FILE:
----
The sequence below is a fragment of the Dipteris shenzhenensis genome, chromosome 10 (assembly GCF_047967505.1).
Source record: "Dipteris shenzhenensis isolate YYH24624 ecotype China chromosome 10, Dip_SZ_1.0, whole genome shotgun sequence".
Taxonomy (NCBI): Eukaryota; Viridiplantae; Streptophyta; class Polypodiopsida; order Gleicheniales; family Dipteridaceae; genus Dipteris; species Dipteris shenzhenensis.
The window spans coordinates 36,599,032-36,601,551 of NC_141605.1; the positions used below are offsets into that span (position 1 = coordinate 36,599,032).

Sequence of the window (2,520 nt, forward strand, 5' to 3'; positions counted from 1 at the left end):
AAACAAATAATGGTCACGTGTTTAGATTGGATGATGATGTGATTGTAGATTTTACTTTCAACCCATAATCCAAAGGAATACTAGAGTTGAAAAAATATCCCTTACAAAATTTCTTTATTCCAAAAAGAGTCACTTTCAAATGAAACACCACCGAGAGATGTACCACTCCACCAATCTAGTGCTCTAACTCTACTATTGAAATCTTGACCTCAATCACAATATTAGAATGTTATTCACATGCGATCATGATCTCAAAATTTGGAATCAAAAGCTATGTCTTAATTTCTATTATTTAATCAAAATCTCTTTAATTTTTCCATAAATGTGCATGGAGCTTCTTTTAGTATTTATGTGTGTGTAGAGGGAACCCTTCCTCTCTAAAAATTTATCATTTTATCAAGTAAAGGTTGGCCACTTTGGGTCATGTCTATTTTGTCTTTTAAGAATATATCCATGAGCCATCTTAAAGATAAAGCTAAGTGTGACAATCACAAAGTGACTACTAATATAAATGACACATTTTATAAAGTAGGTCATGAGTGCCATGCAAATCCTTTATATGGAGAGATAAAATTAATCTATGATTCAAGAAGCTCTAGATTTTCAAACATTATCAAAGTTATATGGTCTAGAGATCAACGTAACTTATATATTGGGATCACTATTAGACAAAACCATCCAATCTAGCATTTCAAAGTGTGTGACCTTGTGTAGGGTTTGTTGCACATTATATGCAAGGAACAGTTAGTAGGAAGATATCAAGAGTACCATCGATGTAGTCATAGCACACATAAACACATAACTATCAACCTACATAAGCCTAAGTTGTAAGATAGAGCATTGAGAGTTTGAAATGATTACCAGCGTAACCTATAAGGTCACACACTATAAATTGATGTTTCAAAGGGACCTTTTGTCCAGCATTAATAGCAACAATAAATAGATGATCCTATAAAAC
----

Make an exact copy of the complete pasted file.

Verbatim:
The sequence below is a fragment of the Dipteris shenzhenensis genome, chromosome 10 (assembly GCF_047967505.1).
Source record: "Dipteris shenzhenensis isolate YYH24624 ecotype China chromosome 10, Dip_SZ_1.0, whole genome shotgun sequence".
Taxonomy (NCBI): Eukaryota; Viridiplantae; Streptophyta; class Polypodiopsida; order Gleicheniales; family Dipteridaceae; genus Dipteris; species Dipteris shenzhenensis.
The window spans coordinates 36,599,032-36,601,551 of NC_141605.1; the positions used below are offsets into that span (position 1 = coordinate 36,599,032).

Sequence of the window (2,520 nt, forward strand, 5' to 3'; positions counted from 1 at the left end):
AAACAAATAATGGTCACGTGTTTAGATTGGATGATGATGTGATTGTAGATTTTACTTTCAACCCATAATCCAAAGGAATACTAGAGTTGAAAAAATATCCCTTACAAAATTTCTTTATTCCAAAAAGAGTCACTTTCAAATGAAACACCACCGAGAGATGTACCACTCCACCAATCTAGTGCTCTAACTCTACTATTGAAATCTTGACCTCAATCACAATATTAGAATGTTATTCACATGCGATCATGATCTCAAAATTTGGAATCAAAAGCTATGTCTTAATTTCTATTATTTAATCAAAATCTCTTTAATTTTTCCATAAATGTGCATGGAGCTTCTTTTAGTATTTATGTGTGTGTAGAGGGAACCCTTCCTCTCTAAAAATTTATCATTTTATCAAGTAAAGGTTGGCCACTTTGGGTCATGTCTATTTTGTCTTTTAAGAATATATCCATGAGCCATCTTAAAGATAAAGCTAAGTGTGACAATCACAAAGTGACTACTAATATAAATGACACATTTTATAAAGTAGGTCATGAGTGCCATGCAAATCCTTTATATGGAGAGATAAAATTAATCTATGATTCAAGAAGCTCTAGATTTTCAAACATTATCAAAGTTATATGGTCTAGAGATCAACGTAACTTATATATTGGGATCACTATTAGACAAAACCATCCAATCTAGCATTTCAAAGTGTGTGACCTTGTGTAGGGTTTGTTGCACATTATATGCAAGGAACAGTTAGTAGGAAGATATCAAGAGTACCATCGATGTAGTCATAGCACACATAAACACATAACTATCAACCTACATAAGCCTAAGTTGTAAGATAGAGCATTGAGAGTTTGAAATGATTACCAGCGTAACCTATAAGGTCACACACTATAAATTGATGTTTCAAAGGGACCTTTTGTCCAGCATTAATAGCAACAATAAATAGATGATCCTATAAAAC